St Valentine is one of the better known global saints, not only among Catholics and Christians but also to millions of others, mainly because he is associated with the feast day of lovers in the Western world.
A few days before February 14, millions of people scurry to florists to purchase bouquets of flowers, or else to shop for a heart-shaped balloon, a Valentine card, a box of chocolates, if not for a more expensive gift for one’s lover, partner or significant other. But very few pause to reflect about who the real St Valentine might have been.
Why romantic relationships are related to St Valentine is somewhat obscure. According to reliable ecclesiastical sources, there were several St Valentines down the centuries. There is some confusion as to whether St Valentine of Rome was the same person as the bishop of Terni, a city located 96km away from the capital. Besides these, there were as many as 12 other saints bearing the same name, one of whom lived and died in Ireland. There was even a female saint named Valentina. Of these, the most probable saint that fits the bill is the Roman, who was a doctor and priest who lived in the third century. He was put to death by the Roman emperor Claudius Gotikus II, on February 14, AD270. It is believed that this saint was buried in one of the Roman catacombs.
It seems that already by the end of the fifth century there was an accumulation of saints called Valentine. Thus, In AD496, Pope Gelasius decreed that all those Valentines who were recognised as saints were to share between them one day of the year, February 14, to be commemorated collectively. And thus it lasted until 1969, when the Roman Catholic Church had a change of heart. In the process of curtailing irrelevant feasts that honoured saints of dubious origin, the feast was unceremoniously removed from the Catholic Church calendar. Paradoxically, St Valentine is still acknowledged as one of the saints.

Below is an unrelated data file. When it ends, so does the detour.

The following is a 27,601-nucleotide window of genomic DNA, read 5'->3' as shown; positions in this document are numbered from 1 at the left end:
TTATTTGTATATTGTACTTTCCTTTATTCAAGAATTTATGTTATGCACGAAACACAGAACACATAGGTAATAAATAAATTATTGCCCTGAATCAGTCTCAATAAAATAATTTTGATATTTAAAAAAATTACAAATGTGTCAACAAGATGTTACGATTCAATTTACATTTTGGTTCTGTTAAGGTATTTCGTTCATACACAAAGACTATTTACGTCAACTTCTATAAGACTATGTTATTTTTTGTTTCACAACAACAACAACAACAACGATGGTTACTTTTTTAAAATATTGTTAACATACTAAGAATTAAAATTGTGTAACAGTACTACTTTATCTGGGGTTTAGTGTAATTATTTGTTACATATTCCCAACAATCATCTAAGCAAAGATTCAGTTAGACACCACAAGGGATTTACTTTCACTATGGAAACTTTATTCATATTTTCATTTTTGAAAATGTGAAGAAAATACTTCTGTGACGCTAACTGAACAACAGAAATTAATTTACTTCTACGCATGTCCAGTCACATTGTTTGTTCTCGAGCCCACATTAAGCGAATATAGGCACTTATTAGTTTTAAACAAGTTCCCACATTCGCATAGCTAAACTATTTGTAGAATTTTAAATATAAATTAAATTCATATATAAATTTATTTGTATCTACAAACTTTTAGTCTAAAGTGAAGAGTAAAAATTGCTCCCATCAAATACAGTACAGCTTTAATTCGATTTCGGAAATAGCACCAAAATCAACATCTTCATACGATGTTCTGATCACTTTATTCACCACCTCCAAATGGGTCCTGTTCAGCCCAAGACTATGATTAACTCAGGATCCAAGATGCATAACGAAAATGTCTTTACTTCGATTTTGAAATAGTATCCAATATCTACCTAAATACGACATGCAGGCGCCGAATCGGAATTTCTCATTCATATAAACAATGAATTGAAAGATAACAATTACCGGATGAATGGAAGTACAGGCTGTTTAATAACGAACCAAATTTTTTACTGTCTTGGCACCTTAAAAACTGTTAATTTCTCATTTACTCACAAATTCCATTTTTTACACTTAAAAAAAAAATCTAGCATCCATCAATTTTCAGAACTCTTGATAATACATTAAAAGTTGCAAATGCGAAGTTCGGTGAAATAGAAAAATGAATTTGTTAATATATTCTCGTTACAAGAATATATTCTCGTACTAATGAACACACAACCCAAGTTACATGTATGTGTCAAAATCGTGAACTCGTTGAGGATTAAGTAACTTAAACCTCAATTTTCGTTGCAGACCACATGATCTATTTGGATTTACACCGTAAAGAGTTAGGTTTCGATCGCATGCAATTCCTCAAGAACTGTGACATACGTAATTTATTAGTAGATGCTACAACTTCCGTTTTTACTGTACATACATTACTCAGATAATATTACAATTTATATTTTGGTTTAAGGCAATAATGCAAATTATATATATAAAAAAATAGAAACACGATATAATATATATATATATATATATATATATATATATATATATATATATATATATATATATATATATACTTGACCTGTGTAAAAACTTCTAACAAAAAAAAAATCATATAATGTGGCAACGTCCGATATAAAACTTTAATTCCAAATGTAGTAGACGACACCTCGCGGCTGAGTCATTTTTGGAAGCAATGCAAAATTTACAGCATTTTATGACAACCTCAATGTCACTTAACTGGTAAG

St Valentine protector of lovers
There are many legends on how St Valentine came to be recognised as the patron saint of lovers. One of the more popular avers that, when towards the end of his life, St Valentine was arrested and thrown into prison to await execution, he miraculously cured the sick daughter of his gaoler. It is said that he even wrote a letter to the girl, which he signed ‘Your Valentine’.
Another legend holds that, in his lifetime, St Valentine secretly married couples who, according to the law established by the emperor, were forbidden to marry at a young age.
In England and in France, the custom of lovers celebrating Valentine’s Day dates back to the Middle Ages. February 14 (according to the ancient Julian calendar was equivalent to March 1 of the Gregorian Calendar established in October of 1582) was chosen as it was commonly observed that birds’ mating season started about this time. This natural phenomenon was noted by the English poet Geoffrey Chaucer in a poem he wrote in 1375, to honour the first anniversary of the marriage of Richard II to Anne of Bohemia: “For this was on St Valentine’s Day, when every bird cometh there to choose his mate.”
The custom for lovers to send amorous cards to one another started in earnest in the US some time during the 1840s by a certain Esther A. Howland, an artist and entrepreneur, daughter of a bookshop and stationery owner in Massachusetts. After she had received a Valentine card from a business associate of her father’s, she thought she could produce cards that were even more attractive than the one she received. Thus, she designed cards that contained romantic drawings and romantic verses, adorned with lace, silk and colourful ribbons.